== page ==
- The Motor Ombudsman hires three new Customer Service Advisors and an additional Adjudicator in newly-created positions within its alternative dispute resolution team
- Recruitment drive to meet growing demand for body’s impartial adjudication service
- Issues with the quality of a vehicle at the point of purchase has been the source of the largest amount of consumer contacts so far this year
The Motor Ombudsman, the Ombudsman for the automotive sector, has expanded its in-house alternative dispute resolution (ADR) team. It comes in response to the growing demand for its adjudication service and The Motor Ombudsman’s commitment to delivering case outcomes and responses to contacts from consumers and accredited businesses within the shortest possible timeframe. In the 12 months following its launch in November 2016, the organisation has handled more than 40,500 contacts from motorists, in excess of 1,900 cases and over 1,000 requests for information from businesses.
The latest recruitment drive has seen the hiring of three Customer Service Advisors to fill newly-created positions, as well as the appointment of an additional Adjudicator. Bringing extensive experience of customer relations and relationship management, the Advisors play a key role at The Motor Ombudsman. They are responsible for responding to all initial telephone and e-mail consumer contacts by telephone or e-mail, recording the details of a case, and completing all of the preparatory work before the case is worked on by the Adjudicators. This decreases the time it takes for the case to be reviewed and to get an outcome to a customer’s dispute.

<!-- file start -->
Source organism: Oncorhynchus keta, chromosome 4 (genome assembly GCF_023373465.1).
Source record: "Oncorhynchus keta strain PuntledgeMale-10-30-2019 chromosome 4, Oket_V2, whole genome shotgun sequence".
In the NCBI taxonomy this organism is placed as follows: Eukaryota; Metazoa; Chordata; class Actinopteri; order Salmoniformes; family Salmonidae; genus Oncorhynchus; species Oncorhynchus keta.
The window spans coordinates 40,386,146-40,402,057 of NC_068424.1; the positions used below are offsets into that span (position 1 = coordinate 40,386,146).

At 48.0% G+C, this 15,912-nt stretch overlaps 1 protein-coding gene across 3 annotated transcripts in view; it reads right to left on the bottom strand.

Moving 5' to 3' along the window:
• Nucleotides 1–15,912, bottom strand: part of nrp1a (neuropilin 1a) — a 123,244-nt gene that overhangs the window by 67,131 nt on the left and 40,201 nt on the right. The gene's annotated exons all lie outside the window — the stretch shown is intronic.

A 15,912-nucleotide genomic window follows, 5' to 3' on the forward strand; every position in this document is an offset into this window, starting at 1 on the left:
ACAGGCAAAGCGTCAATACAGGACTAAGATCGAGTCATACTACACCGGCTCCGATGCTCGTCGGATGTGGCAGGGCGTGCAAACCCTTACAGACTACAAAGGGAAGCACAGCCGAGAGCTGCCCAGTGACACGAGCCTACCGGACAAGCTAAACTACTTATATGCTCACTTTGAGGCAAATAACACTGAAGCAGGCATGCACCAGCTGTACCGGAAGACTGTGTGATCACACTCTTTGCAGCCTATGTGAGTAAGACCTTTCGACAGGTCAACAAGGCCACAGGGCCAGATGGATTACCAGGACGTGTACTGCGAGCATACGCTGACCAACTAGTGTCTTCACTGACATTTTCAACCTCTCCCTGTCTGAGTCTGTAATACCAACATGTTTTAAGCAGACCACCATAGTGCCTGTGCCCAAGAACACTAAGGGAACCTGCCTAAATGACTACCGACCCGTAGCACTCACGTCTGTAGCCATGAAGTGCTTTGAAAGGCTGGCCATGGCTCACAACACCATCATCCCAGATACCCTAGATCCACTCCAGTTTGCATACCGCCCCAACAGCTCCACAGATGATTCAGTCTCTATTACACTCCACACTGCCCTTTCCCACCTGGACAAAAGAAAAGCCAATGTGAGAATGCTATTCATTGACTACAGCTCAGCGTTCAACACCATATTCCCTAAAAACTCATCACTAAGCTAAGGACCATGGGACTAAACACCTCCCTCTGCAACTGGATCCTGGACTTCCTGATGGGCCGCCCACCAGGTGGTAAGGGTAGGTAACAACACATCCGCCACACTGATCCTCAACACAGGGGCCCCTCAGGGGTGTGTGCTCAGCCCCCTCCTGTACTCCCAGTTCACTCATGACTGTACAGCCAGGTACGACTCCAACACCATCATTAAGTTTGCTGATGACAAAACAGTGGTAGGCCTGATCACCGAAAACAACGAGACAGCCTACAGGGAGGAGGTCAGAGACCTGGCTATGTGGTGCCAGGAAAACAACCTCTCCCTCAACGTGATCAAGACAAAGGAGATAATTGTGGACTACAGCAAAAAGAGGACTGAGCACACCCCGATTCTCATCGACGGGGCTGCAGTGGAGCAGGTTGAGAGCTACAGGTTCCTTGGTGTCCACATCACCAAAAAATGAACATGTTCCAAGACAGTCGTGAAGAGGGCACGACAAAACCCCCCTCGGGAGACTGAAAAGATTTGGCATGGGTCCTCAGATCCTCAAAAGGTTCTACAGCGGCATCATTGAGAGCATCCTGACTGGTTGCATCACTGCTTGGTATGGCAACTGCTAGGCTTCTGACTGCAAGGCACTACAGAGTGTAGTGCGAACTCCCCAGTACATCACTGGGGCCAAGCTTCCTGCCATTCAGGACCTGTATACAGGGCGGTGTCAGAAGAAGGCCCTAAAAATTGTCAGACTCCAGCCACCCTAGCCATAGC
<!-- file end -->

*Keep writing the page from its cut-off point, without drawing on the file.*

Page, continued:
The recent increase in headcount brings the number of Adjudicators to four, all of whom have legal degrees, technical training and in-depth knowledge of consumer legislation. Their principal remit is to deliver fair and impartial resolutions to a dispute within the timescales recommended by the Chartered Trading Standards Institute (CTSI), using the facts gathered from the consumer and accredited business.
So far in 2017, issues with the quality of a vehicle at the point of purchase have made up around 12,000 of all contacts received by The Motor Ombudsman. Work which was completed on a car, but which was not agreed beforehand with the customer, accounted for nearly 6,000 of the overall enquiries. Furthermore, the full terms and conditions of a warranty not being included within an advert equated to around 4,500 of the total contacts seen by Customer Service Advisors and Adjudicators up to the end of November.
Holly McAllister, Head of Customer Service and Quality at The Motor Ombudsman, said: “Since we became established just over twelve months ago, more consumers are aware of the benefits of the free and impartial dispute resolution service that we offer and how we can help them to solve their complaint swiftly and easily without the stress of resorting to legal action. Therefore, we have had to evolve as an organisation with a continued focus on streamlining our processes so that we can consistently improve the level of service we offer to businesses and consumers. We expect next year to be even busier, so having a greater level of resource will allow us to ensure that we are well placed to be able to deal with the higher contact and case volumes as we go forward.”